- ASX SPI 200 futures up 0.3% to 7,104.00
- Dow Average up 0.7% to 35,188.65
- Aussie up 0.7% to 0.6561 per US$
- U.S. 10-year yield fell 1.4bps to 4.4218%
- Australia 3-year bond yield rose 4 bps to 4.13%
- Australia 10-year bond yield rose 4 bps to 4.51%
- Gold spot down 0.1% to $1,978.41
- Brent futures up 2.1% to $82.27/bbl
- 10:00: (AU) RBA’s Bullock-Panel
- 10:45: (AU) RBA’s Schwartz-Speech
- 11:30: (AU) RBA Minutes of Nov. Policy Meeting
The stock market extended its powerful November rally ahead of Nvidia Corp.’s results, with Wall Street also breathing a sigh of relief as a $16 billion sale of 20-year Treasuries lured bond buyers.
Shortly after the auction results, US 10-year yields reversed course and fell to around 4.4%. The S&P 500 closed at the highest since August while the Nasdaq 100 hit a 22-month high. The dollar dropped to an 11-week low.
Traders have also been fixated on Treasury sales, especially after the US recently offered an unusually large premium to sell 30-year securities. Those auctions have been exerting a growing sway over stocks, underscoring how the path of interest rates is gripping markets of late. The 20-year bond auction drew yields of 4.78%, compared with the pre-sale level of 4.79%.
After a more than three-decade hiatus, the Treasury resurrected 20-year bonds in May 2020. Before Monday’s auction, it had not sold the securities during the Thanksgiving week. They’ve traded at a discount to other long-term maturities — which caused a degree of apprehension ahead of the sale.
Australia’s markets regulator wants companies and directors to prioritize cyber resilience, warning it will take action against businesses that fail to make reasonable investments to protect themselves.
Australian Securities and Investments Commission Chair Joe Longo said this month’s cyberattack on DP World Plc is a “stark reminder” that firms must invest in cyber resilience and be adequately prepared.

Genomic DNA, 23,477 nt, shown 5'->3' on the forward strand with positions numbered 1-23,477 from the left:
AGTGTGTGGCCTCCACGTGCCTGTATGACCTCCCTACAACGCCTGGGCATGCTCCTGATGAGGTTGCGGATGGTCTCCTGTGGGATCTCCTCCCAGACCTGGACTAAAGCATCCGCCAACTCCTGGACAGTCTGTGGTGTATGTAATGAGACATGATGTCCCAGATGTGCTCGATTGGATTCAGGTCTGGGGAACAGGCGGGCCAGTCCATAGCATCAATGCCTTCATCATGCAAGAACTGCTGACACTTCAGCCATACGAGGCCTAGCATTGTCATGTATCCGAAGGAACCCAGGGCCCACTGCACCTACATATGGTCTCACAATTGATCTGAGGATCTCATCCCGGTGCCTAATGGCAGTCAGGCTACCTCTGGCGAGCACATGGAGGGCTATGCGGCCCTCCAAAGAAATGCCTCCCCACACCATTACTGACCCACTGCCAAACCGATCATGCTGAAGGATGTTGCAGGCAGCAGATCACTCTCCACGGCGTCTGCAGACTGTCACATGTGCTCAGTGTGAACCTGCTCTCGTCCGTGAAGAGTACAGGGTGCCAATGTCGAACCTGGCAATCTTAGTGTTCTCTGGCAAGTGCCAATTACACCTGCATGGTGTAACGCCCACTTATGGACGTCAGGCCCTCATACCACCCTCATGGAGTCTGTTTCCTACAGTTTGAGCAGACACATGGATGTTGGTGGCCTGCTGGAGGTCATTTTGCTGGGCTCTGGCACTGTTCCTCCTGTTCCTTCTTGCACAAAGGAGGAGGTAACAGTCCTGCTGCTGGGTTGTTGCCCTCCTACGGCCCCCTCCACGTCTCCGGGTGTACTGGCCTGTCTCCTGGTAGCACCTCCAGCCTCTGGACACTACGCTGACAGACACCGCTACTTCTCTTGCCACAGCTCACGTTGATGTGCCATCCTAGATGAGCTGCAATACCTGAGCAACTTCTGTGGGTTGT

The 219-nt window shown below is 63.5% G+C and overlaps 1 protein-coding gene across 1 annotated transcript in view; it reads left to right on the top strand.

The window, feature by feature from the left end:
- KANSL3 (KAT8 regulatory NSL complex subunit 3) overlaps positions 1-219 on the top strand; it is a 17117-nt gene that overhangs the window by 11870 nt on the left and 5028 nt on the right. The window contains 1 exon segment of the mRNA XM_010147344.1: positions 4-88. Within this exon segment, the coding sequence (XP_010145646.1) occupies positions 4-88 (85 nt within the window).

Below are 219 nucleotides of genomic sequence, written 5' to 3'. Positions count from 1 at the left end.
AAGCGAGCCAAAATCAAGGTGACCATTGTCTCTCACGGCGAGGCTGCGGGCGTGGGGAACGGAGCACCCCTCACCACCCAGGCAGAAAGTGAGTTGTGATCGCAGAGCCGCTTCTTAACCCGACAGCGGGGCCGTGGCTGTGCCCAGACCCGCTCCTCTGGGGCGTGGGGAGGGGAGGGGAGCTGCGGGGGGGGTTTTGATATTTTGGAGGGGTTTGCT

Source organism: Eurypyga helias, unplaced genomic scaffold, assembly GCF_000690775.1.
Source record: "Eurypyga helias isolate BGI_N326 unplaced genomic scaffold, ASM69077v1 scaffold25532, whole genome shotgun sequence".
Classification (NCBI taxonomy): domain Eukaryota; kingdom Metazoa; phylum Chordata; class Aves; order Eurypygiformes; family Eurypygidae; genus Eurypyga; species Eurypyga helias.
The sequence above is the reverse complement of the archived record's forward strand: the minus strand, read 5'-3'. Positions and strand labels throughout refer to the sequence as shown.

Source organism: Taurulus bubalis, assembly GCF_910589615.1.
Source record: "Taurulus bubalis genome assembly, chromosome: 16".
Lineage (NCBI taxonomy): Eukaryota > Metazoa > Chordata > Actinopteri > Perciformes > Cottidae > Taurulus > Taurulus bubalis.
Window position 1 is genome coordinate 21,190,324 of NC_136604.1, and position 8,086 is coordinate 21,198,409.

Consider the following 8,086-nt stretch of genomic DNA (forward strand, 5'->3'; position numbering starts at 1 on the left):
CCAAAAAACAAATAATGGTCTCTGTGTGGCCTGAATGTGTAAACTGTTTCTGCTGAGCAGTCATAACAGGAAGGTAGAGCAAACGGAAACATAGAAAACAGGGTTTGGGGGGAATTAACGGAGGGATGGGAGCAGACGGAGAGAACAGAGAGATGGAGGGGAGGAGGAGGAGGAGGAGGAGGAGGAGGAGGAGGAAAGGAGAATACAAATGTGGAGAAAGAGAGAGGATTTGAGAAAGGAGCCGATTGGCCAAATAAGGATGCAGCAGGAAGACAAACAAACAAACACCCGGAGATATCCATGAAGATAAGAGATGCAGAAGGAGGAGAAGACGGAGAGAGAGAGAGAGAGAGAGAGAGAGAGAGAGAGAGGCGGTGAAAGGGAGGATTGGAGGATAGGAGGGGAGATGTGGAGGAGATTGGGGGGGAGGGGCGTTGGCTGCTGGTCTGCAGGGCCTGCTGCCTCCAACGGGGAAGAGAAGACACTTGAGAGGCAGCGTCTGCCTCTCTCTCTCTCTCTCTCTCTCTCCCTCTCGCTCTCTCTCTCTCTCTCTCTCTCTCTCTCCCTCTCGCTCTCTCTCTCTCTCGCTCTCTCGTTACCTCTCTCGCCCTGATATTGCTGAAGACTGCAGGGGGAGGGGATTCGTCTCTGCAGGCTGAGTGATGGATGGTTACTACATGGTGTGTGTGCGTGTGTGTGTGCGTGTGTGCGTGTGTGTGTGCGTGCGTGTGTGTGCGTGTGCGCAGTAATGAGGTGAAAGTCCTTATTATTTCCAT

“If things go wrong, ASIC will be looking for whether company directors and boards took reasonable steps, and made reasonable investments proportionate to the risks that their business poses, to be prepared for this kind of attack,” Longo said in prepared remarks ahead of a speech in Melbourne on Tuesday. “And if we have reason to believe those steps were not taken, and directors did not act with reasonable care and diligence, we will act.”
DP World, one of the world’s largest port operators, is slowly working through a backlog of more than 20,000 freight containers piled up at Australian ports and labor strikes further impeded a return to normal operations. Australia has been hit with a wave of high profile incidents in the past 18 months, including on health insurer Medibank Private Ltd. and telecommunications giant Optus.
The regulator is also monitoring the performance of Australia’s A$3.5 trillion ($2.3 trillion) pension sector, known locally as superannuation. Longo will use his Tuesday address to warn the industry is poised to take enforcement action against misconduct in the sector. ASIC says 3.5 million Australians will retire in the next decade, with at least A$750 billion of funds shifting from the accumulation phase to the retirement phase.
“Poor marketing, distribution and advice practices leave consumers in sub-optimal investment choices, resulting in poor investment returns,” Longo said in the prepared remarks. “We will take strong action to protect consumers against conduct that is not efficient, honest and fair in this sector.”